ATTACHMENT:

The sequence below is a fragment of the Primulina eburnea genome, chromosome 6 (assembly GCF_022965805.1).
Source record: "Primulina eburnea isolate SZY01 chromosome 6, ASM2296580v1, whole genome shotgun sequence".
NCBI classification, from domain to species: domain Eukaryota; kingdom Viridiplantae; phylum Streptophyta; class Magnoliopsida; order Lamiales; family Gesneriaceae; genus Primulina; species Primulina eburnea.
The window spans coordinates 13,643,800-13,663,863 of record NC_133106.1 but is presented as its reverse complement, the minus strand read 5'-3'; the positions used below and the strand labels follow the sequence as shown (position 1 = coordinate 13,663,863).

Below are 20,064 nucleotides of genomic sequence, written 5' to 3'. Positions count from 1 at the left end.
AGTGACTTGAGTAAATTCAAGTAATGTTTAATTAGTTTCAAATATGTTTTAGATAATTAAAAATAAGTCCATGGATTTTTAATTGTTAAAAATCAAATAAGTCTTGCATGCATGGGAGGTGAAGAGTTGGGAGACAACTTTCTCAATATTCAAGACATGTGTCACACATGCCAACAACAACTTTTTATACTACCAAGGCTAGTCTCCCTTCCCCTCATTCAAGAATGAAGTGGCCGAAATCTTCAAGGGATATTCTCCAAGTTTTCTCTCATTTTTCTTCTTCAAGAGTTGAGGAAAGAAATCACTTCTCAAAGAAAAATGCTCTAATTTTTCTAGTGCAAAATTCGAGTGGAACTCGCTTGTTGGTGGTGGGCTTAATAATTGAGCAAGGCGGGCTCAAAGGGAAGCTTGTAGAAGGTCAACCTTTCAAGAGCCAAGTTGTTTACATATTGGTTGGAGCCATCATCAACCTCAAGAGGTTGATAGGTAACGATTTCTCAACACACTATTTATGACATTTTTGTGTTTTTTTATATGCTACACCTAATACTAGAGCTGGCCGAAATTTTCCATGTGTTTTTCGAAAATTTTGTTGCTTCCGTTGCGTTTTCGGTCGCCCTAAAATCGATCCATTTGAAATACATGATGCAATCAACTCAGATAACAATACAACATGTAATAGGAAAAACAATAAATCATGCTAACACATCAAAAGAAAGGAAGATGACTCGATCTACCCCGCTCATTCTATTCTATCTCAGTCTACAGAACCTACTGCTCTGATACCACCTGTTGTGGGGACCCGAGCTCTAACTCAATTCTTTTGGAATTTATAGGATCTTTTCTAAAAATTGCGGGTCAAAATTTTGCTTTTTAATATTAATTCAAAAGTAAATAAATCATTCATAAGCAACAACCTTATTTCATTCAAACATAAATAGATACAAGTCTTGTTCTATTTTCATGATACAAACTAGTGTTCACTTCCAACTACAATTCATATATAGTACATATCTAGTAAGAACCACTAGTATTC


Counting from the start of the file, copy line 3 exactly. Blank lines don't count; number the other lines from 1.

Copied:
NCBI classification, from domain to species: domain Eukaryota; kingdom Viridiplantae; phylum Streptophyta; class Magnoliopsida; order Lamiales; family Gesneriaceae; genus Primulina; species Primulina eburnea.